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NEW YORK The mid-December plea by 16 members of Congress to assure a fair payment for pharmacies that dispense generic drugs to Medicaid patients was welcome news. But with the movement to pass a health-reform bill reaching a crescendo in the Senate, the flawed Medicaid pharmacy reimbursement system still is a hot potato that too few lawmakers seem willing or able to touch.
More aptly, it’s a political football that keeps getting tossed around the House and Senate health-reform debate.
Contained in the Senate and House versions of health-reform legislation are two competing visions for how community pharmacies will be paid for dispensing generic medicines to Medicaid patients. The bill passed last month by the House of Representatives contains a proposal for Medicaid to pay pharmacies at 130% of the weighted average of the drug’s acquisition cost as defined by its average manufacturer price, or AMP. The Senate bill — which appears likely to pass on Christmas Eve despite Republican filibustering, with a bare 60-vote Democratic majority — calls for generics dispensed under Medicaid to be reimbursed at 175% of the weighted average.
Neither plan pays enough. Even a 175% multiplier for dispensing generics under Medicaid won’t guarantee that pharmacies will break even every time their professionals perform the service, let alone make a small profit, given all the labor and administrative costs involved in pharmacy dispensing. And if lawmakers reconcile both versions of health-reform legislation by splitting the difference between the House and Senate payment plans, many retail pharmacies are almost certain to lose money to the pending Medicaid payment system. And as things now stand, it’s only a temporary federal court injunction that’s keeping that system from taking effect.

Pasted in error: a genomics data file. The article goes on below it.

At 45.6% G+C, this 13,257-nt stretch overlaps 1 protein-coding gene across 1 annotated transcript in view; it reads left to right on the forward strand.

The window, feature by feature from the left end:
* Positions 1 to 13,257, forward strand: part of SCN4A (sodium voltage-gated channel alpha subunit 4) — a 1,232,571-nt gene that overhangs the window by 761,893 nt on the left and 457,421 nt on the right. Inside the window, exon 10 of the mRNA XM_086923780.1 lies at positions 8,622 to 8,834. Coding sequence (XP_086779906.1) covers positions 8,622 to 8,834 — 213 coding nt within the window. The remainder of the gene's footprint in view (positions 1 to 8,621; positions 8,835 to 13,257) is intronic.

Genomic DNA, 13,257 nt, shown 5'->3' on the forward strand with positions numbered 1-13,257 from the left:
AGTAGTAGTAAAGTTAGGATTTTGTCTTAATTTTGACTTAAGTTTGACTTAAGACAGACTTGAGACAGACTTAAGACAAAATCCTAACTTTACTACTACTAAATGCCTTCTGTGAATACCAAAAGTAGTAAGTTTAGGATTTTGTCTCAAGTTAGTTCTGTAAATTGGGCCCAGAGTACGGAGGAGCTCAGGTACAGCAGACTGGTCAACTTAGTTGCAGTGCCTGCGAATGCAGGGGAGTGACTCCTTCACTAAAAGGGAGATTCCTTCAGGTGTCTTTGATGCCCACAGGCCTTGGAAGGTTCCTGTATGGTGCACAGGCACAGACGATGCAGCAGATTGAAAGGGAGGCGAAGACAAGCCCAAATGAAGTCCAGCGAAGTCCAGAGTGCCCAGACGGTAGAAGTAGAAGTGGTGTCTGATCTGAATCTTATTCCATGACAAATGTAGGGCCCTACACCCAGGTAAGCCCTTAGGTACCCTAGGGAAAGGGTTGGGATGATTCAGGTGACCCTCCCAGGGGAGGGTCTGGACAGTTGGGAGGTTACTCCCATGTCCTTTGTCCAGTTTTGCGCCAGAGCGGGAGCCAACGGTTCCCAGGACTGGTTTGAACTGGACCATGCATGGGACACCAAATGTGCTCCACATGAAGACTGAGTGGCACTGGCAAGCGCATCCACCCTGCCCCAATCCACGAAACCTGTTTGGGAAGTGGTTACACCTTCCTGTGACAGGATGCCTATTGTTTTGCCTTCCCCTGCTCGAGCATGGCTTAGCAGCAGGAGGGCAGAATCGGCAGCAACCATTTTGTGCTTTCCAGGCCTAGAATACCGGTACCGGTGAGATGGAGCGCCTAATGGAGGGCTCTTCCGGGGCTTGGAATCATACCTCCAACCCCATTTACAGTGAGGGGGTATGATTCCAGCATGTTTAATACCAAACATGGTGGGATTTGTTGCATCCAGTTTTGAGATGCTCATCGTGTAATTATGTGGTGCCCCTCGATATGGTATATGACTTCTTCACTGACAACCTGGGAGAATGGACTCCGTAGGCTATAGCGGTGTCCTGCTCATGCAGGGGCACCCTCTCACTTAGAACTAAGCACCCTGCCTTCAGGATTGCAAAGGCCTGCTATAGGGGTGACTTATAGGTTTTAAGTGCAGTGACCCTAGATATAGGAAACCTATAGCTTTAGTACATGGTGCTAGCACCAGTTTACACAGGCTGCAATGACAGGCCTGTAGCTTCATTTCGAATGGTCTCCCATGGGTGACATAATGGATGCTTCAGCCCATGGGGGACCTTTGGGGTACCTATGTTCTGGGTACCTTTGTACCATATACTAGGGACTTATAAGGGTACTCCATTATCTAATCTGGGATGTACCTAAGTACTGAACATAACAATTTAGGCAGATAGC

For a retail business, asking Congress to assure that you won’t lose money every time you provide a vital health service to Medicaid beneficiaries doesn’t seem a lot to ask. But some lawmakers apparently think it is. Either because they’re distracted by the massive scale of the health-reform proposals, or because they’re unwilling to consider the impact the Medicaid reimbursement plan will have on community pharmacies nationwide, too few members of Congress have risen to the defense of the nation’s most accessible and cost-effective healthcare providers.
What makes the whole impasse even more mystifying is the fact that lawmakers who vote against a fair Medicaid reimbursement for generic drugs are voting against saving U.S. taxpayers billions of dollars in federal health costs. Generics could be a vital tool in the government’s effort to bend the healthcare-cost curve, and giving pharmacies a decent incentive to dispense them, instead of penalizing them for switching patients from higher-ticket branded drugs to me-too meds, should be a no-brainer.
That begs the question of why only 16 representatives appealing to House Speaker Pelosi for a higher federal upper limit for Medicaid generics?